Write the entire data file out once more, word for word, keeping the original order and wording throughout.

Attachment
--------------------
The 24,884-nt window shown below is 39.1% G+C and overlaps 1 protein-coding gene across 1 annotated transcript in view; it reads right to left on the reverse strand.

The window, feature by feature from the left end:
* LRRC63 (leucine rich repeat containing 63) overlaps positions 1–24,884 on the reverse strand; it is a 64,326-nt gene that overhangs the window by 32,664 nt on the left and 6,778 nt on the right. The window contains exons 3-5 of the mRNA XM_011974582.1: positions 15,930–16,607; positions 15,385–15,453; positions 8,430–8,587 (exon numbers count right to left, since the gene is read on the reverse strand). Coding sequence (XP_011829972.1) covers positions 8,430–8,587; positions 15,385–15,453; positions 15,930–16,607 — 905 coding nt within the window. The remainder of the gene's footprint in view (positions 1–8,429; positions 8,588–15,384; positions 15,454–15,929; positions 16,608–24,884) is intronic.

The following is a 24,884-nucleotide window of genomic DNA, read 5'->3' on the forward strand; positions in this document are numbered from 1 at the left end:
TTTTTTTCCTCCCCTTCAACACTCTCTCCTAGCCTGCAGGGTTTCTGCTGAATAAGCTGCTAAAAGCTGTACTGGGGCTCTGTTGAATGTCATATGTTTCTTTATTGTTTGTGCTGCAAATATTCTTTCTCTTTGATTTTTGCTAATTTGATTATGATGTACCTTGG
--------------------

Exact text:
The 24,884-nt window shown below is 39.1% G+C and overlaps 1 protein-coding gene across 1 annotated transcript in view; it reads right to left on the reverse strand.

The window, feature by feature from the left end:
* LRRC63 (leucine rich repeat containing 63) overlaps positions 1–24,884 on the reverse strand; it is a 64,326-nt gene that overhangs the window by 32,664 nt on the left and 6,778 nt on the right. The window contains exons 3-5 of the mRNA XM_011974582.1: positions 15,930–16,607; positions 15,385–15,453; positions 8,430–8,587 (exon numbers count right to left, since the gene is read on the reverse strand). Coding sequence (XP_011829972.1) covers positions 8,430–8,587; positions 15,385–15,453; positions 15,930–16,607 — 905 coding nt within the window. The remainder of the gene's footprint in view (positions 1–8,429; positions 8,588–15,384; positions 15,454–15,929; positions 16,608–24,884) is intronic.

The following is a 24,884-nucleotide window of genomic DNA, read 5'->3' on the forward strand; positions in this document are numbered from 1 at the left end:
TTTTTTTCCTCCCCTTCAACACTCTCTCCTAGCCTGCAGGGTTTCTGCTGAATAAGCTGCTAAAAGCTGTACTGGGGCTCTGTTGAATGTCATATGTTTCTTTATTGTTTGTGCTGCAAATATTCTTTCTCTTTGATTTTTGCTAATTTGATTATGATGTACCTTGG